Following on from the design phase of my Workbench project, stage two was the manufacturing phase. If you haven’t read the first part of this project, you can find that here. I’m a strong believer that proper planning gives a proper result so, in my usual engineer mindset, I set about calculating the best yield from the least material. A simple handwritten list of lengths revealed per bench that I would need 4 lengths at 1500mm, 4 lengths at 800mm and 8 lengths at 520mm. For the bench design with the rear panel, I’d need 2 additional lengths at 595mm. There’s a load of great tools online which calculate the best nesting pattern for your entered lengths from standard stock lengths of material. They will even let you add the thickness of your saw blade (Kerf) to the calculation, so you’re not left a few millimeters short when you come to the real cutting. From the calculation I knew I’d need 5x3600mm lengths and 2x 2400mm lengths of 45x90mm material and 4x3600mm lengths of 45x120mm material giving me an overall utilization figure of around 93%.
For the top and bottom worktop pieces I jumped back into 3DEXPERIENCE SOLIDWORKS and created a sketch. I drew a rectangle equal in size to that of the sheet material. From here, with some playing around, I sketched the sizes of the top surface followed by the bottom surface. I made an executive decision to split the bottom surface into two pieces; one at 500mm long and the other at 1000mm long. I chose to do this on the bottom surface as I wanted to keep the top surface join free not only as it would look better aesthetically but because the join would likely allow dirt and mess to fall onto the lower areas of the workbench. The resultant sketch told me that I’d need 2 full size (2440x1220mm) sheets of material to get the needed coverage. Not the best utilization at around 75% but I’ll use the offcuts for another project in the future.
I jumped in the car and headed to my local hardware shop, list in hand eager to get started on the build. Anyone in the UK will admit we’re not quite as well setup for moving building materials around as our friends in the USA. By this I mean our cars are small and any chance of moving a full sheet of timber around usually involves paying a hefty delivery fee and waiting several days if not weeks for it to eventually turn up damaged. Luckily my hardware shop of choice offers to cut sheet material to size and with my 3DEXPERIENCE SOLIDWORKS sketch printed in hand and sheet material on my trolley I headed off to the cutting area.
To say the employee was impressed when I handed over my printed sketch of what cuts I needed in what order would be an understatement. I probably should have mentioned I’d need the same cuts on both of the two boards before watching him have to reposition the saw to the same measurements twice, but we live and learn! Up next was car Jenga which thankfully was uneventful and with the materials deposited in the workshop it was time to get going with the build.
Grabbing my printed cut lists and set about cutting all my structural material to length, sorting into sets as I went. Scrap was minimal as calculated (shown below).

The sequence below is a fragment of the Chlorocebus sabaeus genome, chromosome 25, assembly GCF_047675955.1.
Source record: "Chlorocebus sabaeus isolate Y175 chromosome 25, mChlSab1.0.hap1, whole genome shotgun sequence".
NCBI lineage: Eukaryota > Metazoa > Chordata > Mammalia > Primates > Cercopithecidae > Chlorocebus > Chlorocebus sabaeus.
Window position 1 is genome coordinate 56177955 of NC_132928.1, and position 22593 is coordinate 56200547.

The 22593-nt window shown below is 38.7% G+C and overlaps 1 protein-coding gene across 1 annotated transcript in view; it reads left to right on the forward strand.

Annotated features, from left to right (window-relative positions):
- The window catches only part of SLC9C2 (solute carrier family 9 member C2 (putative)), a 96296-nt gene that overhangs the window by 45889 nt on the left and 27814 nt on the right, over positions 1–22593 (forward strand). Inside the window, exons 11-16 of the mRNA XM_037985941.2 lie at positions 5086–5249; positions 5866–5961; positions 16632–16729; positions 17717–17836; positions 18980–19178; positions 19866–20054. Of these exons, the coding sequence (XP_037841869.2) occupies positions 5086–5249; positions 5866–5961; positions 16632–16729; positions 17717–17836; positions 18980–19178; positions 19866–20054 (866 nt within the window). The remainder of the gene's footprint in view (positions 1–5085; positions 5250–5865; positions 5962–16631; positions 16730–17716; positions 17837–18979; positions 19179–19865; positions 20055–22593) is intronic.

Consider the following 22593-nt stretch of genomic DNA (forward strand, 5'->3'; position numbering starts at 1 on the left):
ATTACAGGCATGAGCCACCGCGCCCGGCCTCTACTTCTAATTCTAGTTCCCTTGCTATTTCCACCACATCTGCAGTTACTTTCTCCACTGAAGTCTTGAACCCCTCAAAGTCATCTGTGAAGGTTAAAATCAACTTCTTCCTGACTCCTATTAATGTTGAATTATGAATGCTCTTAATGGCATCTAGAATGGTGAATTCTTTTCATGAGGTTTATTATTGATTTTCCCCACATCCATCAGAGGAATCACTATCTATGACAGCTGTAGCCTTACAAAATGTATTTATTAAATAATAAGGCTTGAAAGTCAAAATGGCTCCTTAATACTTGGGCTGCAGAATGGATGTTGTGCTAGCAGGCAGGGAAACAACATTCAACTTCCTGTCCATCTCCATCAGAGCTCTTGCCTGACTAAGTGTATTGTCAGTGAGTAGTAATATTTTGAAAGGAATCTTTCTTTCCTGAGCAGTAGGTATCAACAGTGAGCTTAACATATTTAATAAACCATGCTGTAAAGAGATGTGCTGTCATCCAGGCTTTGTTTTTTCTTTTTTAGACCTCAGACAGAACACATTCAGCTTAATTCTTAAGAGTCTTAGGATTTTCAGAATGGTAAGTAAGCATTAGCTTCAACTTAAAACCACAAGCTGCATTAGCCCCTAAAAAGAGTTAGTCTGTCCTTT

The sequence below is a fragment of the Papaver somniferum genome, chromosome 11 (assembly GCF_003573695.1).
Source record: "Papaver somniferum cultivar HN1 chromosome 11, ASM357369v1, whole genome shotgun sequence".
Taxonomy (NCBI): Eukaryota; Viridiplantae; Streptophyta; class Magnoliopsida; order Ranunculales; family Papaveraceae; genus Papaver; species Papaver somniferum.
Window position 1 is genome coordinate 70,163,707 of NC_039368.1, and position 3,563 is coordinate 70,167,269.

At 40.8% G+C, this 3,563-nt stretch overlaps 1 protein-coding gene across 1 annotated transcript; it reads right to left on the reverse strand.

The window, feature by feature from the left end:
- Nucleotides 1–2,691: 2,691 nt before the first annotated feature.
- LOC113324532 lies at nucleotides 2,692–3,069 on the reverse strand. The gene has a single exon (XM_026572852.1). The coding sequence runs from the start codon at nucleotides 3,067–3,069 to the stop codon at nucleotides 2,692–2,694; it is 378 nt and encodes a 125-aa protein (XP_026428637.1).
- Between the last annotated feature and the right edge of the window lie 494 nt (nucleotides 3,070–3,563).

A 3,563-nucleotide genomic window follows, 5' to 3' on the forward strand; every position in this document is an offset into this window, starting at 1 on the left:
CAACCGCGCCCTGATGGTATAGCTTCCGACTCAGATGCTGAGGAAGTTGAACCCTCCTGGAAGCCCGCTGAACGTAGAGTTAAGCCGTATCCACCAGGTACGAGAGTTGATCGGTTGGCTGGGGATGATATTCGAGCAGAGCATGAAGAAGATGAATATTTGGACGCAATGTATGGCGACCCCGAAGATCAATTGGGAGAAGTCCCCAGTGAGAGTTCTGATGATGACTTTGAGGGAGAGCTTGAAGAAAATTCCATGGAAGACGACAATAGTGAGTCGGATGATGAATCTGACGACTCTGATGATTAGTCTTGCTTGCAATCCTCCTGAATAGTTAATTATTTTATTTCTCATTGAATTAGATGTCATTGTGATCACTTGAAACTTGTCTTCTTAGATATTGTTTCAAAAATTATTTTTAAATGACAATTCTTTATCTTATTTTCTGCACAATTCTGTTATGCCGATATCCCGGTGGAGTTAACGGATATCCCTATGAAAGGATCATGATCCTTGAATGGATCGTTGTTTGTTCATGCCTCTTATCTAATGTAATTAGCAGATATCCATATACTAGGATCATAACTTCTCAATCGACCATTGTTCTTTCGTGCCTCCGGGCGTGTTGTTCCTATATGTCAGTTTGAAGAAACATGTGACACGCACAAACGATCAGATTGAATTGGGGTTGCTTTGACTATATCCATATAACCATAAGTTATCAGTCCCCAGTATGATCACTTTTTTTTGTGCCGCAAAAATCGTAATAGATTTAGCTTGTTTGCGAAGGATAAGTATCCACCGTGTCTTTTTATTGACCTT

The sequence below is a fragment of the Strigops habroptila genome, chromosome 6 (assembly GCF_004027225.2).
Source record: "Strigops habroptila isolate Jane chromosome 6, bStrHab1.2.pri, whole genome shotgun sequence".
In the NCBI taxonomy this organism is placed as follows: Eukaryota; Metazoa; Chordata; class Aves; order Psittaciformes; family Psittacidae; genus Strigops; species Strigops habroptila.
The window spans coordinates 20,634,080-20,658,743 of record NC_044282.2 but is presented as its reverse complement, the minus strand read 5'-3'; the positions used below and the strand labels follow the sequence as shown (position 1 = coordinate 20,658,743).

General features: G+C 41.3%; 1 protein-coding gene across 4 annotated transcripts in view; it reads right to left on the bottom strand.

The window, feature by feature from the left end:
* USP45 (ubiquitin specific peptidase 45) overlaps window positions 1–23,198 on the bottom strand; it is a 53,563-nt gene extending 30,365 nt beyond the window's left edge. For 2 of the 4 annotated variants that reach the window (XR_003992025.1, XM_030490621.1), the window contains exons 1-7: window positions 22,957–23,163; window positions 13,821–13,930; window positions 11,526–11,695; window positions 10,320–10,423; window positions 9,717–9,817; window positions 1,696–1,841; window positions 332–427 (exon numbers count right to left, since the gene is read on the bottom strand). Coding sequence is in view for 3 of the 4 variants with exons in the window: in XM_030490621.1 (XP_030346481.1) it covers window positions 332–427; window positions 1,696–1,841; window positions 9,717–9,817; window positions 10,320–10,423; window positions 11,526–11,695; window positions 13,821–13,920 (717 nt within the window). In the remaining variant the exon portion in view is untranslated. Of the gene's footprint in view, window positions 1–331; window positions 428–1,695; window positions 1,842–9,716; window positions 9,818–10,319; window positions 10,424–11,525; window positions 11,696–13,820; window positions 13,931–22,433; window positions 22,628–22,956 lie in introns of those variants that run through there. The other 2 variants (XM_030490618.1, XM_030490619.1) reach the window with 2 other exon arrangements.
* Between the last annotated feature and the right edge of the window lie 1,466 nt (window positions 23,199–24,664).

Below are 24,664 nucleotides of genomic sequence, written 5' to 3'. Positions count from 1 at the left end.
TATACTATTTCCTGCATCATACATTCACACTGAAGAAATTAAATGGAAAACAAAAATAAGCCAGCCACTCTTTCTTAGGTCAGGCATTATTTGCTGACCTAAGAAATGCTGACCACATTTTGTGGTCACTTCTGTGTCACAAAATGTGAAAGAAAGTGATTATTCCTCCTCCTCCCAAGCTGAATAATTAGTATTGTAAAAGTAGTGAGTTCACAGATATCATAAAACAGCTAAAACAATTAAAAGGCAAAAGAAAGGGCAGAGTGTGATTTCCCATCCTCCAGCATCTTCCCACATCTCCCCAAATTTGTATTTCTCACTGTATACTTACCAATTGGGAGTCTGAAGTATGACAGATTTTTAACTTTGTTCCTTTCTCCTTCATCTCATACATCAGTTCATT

I planned to build the upper and lower frames first before joining together with the uprights. For the longest 1500mm lengths, I marked where the bracing pieces would be secured before I started the assembly process to make this flow better without having to keep stopping and marking but I ended up double checking with a tape measure. To keep everything as square as possible I used some corner clamps. If you’ve not seen or used these before, they’re nothing short of amazing. They not only hold your material tight as you screw it together, but they also centralize and square up your joints making framework like this much easier and faster to do.
Once I had the two sets of frameworks completed, I had to get creative with how to connect them together with the uprights. With the frames on the floor side on, I then secured the uprights to it using a single screw to act as a hinge. Once I was happy all corners were aligned correctly, I added another 2 screws to lock the joints into place. All my connections were made using 4x70mm wood screws with a pilot hole drilled to aid the process.
I installed the castor wheels at this point, as I didn’t want to get myself into a situation where I had all the framework and worktops installed and could no longer turn or flip over the assemblies. I always assign material in SOLIDWORKS Parts when I’m going to be building the part for real. This allowed me some good insight that the full assembly was roughly 35kg. Manageable, but due to the size of the assembly geometry I didn’t want to take the chance. From this point I installed the lower worktop followed by the upper worktop, again securing with screw fasteners in a slightly smaller size than those I had used on the framework.
For one of the workbenches, we’d reached the end! Completed and pushed to one side while the second neared completion, I just had the panel supports and bin panel to add. Again, measuring and marking first I then installed the two final pieces of framework before securing the metal panel in place using the supplied fixings. Now came the hard part… tidying up and deciding how to arrange everything!
I hope you’ve enjoyed reading this post and following my design and build project, I’ve released a set of PDF plans and 3D model for anyone who would like to have a go at building their own work bench. Have a go at editing the model and adjusting the size of the design to suit your own available space!
To learn more about 3DEXPERIENCE SOLIDWORKS for Makers be sure to click the link!